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Lyft vs. Uber

Lyft and Uber Receive Grades of B and C+ for Reactions to Immigrant Ban

January 30, 2017

January 30, 2017

A poll asked a panel of business school professors to grade Lyft and Uber on their reactions to Donald Trump’s executive order barring visitors and refugees from seven Muslim countries. Lyft opposed the ban and donated $1 million to the ACLU, while Uber was more equivocal, saying they would bring it up when CEO Travis Kalanick goes to Washington on Friday.

The panel gave Lyft a “B” and Uber a “C+” for their respective actions and statements.

The Real Time Expert Poll © involves a panel of experts hailing from 39 world-renowned universities, including Oxford, Cornell, Columbia, INSEAD, Georgetown, Princeton and University of Pennsylvania. The panel periodically grades companies that take political stands, and also rates those companies on their transparency, consistency and other dimensions. The poll is administered by Drexel’s Institute for Strategic Leadership in partnership with the American Marketing Association.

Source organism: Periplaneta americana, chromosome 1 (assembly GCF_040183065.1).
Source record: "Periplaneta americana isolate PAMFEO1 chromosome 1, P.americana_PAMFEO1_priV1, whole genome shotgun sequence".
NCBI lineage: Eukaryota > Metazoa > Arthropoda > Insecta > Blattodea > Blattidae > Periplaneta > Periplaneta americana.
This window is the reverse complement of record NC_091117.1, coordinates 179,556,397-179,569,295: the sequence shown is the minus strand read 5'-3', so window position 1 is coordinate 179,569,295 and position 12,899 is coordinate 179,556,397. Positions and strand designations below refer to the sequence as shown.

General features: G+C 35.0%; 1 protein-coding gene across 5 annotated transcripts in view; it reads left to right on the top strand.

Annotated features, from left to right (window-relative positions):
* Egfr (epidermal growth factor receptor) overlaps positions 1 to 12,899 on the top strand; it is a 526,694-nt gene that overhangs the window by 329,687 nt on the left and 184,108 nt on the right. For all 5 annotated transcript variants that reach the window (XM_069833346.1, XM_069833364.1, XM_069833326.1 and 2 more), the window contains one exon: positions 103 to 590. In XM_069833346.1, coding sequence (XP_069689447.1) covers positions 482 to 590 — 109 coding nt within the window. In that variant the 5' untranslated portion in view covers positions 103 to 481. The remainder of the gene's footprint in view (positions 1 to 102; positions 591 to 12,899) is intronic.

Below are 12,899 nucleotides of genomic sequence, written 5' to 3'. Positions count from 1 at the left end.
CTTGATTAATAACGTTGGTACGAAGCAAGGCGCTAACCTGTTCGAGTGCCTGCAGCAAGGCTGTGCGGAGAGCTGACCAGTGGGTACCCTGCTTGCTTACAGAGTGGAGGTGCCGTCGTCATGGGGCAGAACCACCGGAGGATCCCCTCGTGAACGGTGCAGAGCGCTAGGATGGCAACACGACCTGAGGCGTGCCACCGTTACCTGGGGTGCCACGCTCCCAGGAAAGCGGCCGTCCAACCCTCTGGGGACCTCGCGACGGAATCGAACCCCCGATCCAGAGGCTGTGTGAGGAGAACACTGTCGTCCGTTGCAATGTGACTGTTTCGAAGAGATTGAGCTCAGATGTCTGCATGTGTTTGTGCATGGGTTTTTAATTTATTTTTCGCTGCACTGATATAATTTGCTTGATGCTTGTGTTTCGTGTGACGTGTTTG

A total of 21 professors participated in this edition of the poll. Grades from panelists ranged from “A” to “F.” The average grades were calculated using a standard GPA calculation. For Lyft, the grades varied by the political leaning of the panelist, with left-leaning professors more positive than right leaning ones. Grades for Uber were quite low across the board.

“The panelists clearly see Uber as on the losing end of this political development. Not only has it harmed the brand psychologically, but there appears to be a migration to Lyft,” said Daniel Korschun, an associate professor at Drexel’s LeBow College of Business, and lead administrator of the poll. “President Trump’s executive order has revealed a stark difference between these two companies.”

The professors on the panel found that Uber has stumbled. Their reaction was business focused, but their decision to operate during publicized taxi walkout “seemed out of step with the stance taken in the letter about standing up for what is right.”

Still, not all saw Lyft’s response as appropriate. “Lyft seems gratuitous in its one-off donation, wrote one panelist, “How much of a lasting impact can $1million to ACLU be? They’re throwing away money without creating a lasting impact.”

Similar polls will be administered periodically when a company takes a public stand on a political issue. Panelists self-report their political leaning as liberal, middle of the road, or conservative.


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